The times, as they say, are changing. Five years ago it seemed as though bikes would never get any respect on the road, and my attitude was, “If you can’t beat the cars in their blatant lack of regard for road rules and etiquette, you might as well join them.” I felt that running red lights and weaving through standstill traffic was just a matter of getting even—of making up for the courtesy that wasn’t shown to me.
Although we’re not quite living in the utopian world of ubiquitous bike lanes, separated bike paths and public cycling amenities, five years after starting this magazine it’s undeniable that there are more cyclists on the city streets. And while that’s unquestionably a great thing, there are some drawbacks for the urban cycling community.
Years ago it wasn’t really a big deal that the average motorist regarded anyone with a messenger bag as a scofflaw. Right or wrong, motorists expected to see us rolling through stop signs and jumping red lights—or ignoring them altogether. Now with so many cyclists making use of the city streets, motorists are becoming increasingly vocal about their opinion of urban cyclists. Attitudes range from a relatively understandable disdain for those of us who bend the law to suit our needs, to outrageous wholesale condemnation of the entire cycling community.
Here in Pittsburgh, a member of our cycling community recently experienced one of the most extreme examples of road rage I’ve ever heard of. An enraged motorist followed the cyclist across town, exited their car and attacked him with a knife. The cyclist suffered numerous stab wounds and a slashed throat, but thankfully survived the attack.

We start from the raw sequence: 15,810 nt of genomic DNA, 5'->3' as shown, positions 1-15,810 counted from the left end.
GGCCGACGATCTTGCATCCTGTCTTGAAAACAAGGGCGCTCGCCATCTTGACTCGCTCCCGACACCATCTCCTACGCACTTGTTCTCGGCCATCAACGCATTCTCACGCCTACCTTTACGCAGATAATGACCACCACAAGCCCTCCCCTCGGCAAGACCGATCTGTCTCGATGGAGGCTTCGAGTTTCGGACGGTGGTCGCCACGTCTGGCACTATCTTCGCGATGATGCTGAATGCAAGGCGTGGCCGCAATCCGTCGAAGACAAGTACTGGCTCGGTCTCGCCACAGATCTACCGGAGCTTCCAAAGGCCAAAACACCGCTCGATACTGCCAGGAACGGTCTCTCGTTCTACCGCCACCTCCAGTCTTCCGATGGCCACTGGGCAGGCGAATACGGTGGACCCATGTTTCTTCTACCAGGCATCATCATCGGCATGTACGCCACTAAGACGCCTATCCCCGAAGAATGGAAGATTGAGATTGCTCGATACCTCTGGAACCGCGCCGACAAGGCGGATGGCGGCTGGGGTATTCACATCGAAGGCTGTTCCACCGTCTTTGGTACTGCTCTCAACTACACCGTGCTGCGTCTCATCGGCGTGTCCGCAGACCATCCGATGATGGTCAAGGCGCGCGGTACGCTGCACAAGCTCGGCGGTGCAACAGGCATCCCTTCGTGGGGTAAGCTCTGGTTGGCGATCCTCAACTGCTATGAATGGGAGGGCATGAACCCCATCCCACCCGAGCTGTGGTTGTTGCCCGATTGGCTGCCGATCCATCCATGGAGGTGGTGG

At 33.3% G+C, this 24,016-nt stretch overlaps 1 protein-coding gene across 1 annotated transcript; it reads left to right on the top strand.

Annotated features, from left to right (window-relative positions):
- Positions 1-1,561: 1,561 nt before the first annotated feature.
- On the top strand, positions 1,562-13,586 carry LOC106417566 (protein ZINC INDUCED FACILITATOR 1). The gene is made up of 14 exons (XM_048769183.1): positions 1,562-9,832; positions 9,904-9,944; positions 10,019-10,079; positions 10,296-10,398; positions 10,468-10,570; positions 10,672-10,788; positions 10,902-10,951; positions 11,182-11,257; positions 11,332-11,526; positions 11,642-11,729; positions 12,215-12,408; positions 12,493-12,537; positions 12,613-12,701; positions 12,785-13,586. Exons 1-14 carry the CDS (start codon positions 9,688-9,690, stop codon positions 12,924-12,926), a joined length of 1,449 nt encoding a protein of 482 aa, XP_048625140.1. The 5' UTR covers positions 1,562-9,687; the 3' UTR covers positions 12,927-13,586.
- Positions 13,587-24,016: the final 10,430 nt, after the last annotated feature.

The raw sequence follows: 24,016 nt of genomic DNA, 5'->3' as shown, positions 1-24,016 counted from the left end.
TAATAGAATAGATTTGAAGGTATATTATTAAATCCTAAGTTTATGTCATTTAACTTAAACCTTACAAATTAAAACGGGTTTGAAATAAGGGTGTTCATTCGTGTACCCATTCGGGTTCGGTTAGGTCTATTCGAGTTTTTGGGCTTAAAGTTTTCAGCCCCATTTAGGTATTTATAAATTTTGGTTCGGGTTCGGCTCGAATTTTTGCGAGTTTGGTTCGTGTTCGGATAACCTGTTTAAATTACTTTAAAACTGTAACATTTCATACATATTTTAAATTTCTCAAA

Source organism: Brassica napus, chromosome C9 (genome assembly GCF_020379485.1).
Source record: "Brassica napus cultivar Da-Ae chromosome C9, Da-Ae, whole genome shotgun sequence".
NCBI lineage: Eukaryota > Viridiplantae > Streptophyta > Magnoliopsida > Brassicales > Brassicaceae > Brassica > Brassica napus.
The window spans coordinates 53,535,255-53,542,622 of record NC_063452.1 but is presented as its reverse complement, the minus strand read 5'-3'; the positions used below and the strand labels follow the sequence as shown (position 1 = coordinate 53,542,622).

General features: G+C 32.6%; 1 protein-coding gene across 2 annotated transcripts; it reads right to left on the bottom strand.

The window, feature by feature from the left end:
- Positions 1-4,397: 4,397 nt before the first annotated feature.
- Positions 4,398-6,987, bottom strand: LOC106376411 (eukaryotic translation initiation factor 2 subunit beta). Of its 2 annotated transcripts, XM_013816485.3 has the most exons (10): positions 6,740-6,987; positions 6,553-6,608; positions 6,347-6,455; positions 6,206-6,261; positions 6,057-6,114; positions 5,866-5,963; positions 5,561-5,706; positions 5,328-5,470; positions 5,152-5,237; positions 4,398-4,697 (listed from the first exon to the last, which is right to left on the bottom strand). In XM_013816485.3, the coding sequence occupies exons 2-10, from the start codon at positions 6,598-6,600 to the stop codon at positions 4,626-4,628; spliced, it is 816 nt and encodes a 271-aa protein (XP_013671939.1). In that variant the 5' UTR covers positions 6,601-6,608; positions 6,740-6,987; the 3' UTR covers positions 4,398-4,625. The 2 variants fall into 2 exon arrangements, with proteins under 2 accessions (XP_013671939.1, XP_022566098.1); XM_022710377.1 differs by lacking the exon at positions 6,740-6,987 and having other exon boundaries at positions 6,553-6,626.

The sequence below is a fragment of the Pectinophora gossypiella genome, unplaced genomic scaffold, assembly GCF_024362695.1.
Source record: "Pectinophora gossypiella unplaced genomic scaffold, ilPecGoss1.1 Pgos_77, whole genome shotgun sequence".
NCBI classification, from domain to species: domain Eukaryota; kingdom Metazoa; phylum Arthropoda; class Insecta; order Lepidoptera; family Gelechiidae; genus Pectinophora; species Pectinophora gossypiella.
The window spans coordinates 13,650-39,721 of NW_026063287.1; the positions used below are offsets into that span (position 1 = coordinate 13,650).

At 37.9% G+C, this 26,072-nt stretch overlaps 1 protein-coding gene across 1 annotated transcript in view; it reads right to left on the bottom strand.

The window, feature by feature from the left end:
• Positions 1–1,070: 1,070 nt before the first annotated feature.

Now certainly the motorist (who incidentally has not been identified) could not have been of sound mind. But this incident is really just a more savage example of the kind of road rage that goes on every day. And it’s really quite a twisted notion that if the attacker had just used their automobile to run down the cyclist, the police might not have even considered the incident an attempted homicide.
So what does this mean for the rest of us? I don’t at all mean to imply that we need to avoid angering motorists for fear of a knife attack. But if you’re one who hopes for a better cycling infrastructure in the future, it might be a good time to take a look at how the cycling community is presently perceived. In other words, if the local newspaper is full of letters to the editor bemoaning the addition of bike lanes, arguing that such facilities only benefit a small group of less than desirable citizens, eventually the same politicians that signed off on those bike lanes are going to take the dissenting opinion into consideration.
More immediately, it stands to reason that if you ride the same route regularly, you’re encountering many of the same motorists on a regular basis. So if you don’t exactly ride to the letter of the law, it may be worth considering who you’re irritating on a regular basis, and how that affects your daily commute.
Or not. I don’t know if I’ll ever be able to sit at an empty intersection where the green light is activated by the presence of an automobile. I’m also fairly certain that we’ll never see the day where the posted speed limit is treated like anything other than a minimum speed suggestion. But at the end of the day, one thing is for sure—sharing the road involves two user groups. One of those user groups has a two ton metal shield around them, and the other one doesn’t.